By Carmo, J.P.; Antunes, J.; Silva, M.F.; Ribeiro, J.F.; Goncalves, L.M.&
Measurement: Journal of the International Measurement Confederation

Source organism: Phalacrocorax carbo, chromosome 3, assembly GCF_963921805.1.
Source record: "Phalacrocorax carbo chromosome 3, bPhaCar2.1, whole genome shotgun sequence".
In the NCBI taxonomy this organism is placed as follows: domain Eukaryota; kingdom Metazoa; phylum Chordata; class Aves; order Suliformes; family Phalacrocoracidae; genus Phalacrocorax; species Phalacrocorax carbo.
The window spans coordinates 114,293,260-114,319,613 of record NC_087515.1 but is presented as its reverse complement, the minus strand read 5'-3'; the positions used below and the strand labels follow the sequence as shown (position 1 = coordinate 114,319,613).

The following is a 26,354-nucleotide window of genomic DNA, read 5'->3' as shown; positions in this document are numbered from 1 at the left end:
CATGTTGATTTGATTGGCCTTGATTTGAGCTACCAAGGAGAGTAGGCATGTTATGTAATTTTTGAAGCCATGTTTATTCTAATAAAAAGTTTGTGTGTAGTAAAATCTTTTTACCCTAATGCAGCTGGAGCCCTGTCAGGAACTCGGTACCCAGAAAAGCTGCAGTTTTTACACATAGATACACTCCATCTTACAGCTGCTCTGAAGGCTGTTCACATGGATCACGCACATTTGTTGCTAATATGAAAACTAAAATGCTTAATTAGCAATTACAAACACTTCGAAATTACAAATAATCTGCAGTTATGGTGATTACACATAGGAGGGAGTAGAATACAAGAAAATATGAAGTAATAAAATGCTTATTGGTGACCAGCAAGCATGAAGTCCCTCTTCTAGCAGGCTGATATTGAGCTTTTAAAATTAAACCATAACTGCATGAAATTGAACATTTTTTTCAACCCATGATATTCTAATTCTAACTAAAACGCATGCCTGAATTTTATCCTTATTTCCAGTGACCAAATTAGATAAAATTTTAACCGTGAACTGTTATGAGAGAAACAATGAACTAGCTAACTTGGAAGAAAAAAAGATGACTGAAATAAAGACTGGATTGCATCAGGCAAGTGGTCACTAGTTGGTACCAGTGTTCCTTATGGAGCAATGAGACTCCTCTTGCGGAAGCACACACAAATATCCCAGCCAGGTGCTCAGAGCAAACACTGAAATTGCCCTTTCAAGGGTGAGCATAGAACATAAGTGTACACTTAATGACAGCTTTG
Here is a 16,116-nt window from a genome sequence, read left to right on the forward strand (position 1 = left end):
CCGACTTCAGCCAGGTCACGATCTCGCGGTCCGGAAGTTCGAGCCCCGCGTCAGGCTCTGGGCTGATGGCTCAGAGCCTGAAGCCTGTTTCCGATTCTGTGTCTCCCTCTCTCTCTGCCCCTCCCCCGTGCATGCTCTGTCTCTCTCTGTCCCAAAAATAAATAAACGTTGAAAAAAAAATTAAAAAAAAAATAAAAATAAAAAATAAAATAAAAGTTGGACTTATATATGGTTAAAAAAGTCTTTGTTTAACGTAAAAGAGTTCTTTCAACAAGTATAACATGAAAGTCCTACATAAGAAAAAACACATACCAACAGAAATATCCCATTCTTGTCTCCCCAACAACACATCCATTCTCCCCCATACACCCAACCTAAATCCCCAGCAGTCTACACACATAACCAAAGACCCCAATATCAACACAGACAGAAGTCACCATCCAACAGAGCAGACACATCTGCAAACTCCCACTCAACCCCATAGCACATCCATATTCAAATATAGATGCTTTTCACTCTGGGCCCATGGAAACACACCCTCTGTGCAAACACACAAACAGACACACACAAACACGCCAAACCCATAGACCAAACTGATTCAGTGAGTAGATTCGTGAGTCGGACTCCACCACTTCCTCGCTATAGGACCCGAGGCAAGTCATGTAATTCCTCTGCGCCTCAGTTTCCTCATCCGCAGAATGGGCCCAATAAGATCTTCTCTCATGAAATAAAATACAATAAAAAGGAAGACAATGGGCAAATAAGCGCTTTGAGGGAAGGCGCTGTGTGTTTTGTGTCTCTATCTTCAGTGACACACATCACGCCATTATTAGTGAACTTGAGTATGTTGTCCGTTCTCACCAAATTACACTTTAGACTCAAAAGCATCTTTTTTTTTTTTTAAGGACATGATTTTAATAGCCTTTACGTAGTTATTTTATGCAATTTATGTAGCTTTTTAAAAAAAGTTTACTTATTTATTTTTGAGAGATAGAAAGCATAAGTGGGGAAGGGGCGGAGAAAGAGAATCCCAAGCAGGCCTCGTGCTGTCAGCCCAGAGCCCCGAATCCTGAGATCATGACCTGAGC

Solid-state thermoelectric generators (TEGs) based on the Seebeck effect to convert temperature gradients, DT [K], into electrical energy are being used in an increased number of stand-alone microsystems applications. These generators are composed by at least one pair of p- and n-type thermoelectric elements with high figures-of-merit, ZT, to perform such a conversion. The exact behavior knowledge of generators is mandatory in order to decide the most suitable for the target application. The focus of this paper is to present a methodology to characterize thermoelectric generators, by measuring their behavior for different types of loads. The measurements were done with the help of commercial thermoelectric generators (thermoelectric modules TEC1-12707) and a measurement setup composed by a controlled hot-plate, a controlled cooling fan (above an heat dissipator), a set of two thermistors for measuring the temperature, a personal computer with the data acquisition board model NI USB-6009 and the LabView software from National Instruments for acquiring the measures and for controlling both the hot-plate and the cooling fan. The thermoelectric modules TEC1-12707 was selected due to its compact size (e.g., 40 mm 40 mm) and because it can withstand temperatures up to 450 K without degrading the quality of measurements. A SPICE model for thermoelectric modules TEC1-12707 was also obtained: an open-circuit voltage of Vopen = 53.17 DT [mV] and an internal resistance of R0 = 3.88 X with a tolerance of DRint = 0.13 X such that Rint = R0 ± DRint = 3.88 ± 0.13 X. The measurements done under the maximum output power delivery condition (for the maximum temperature gradient of DT = 51 C) resulted in the maximum output power of Pout = 500 mW, as well as in the output current and voltage of Iout = 357 mA and Vout = 1.40 V, respectively. The load resistance of 3.92 X (Vout/Iout) is also in accordance with the measurements because it is located in the range [l r, l + r] X, where l = R0 = 3.88 X and r = DRint = 0.13 X. An Agilent multimeter model 34410A with 6½ digits was used for measuring the voltages at the TEG’s output and the respective currents.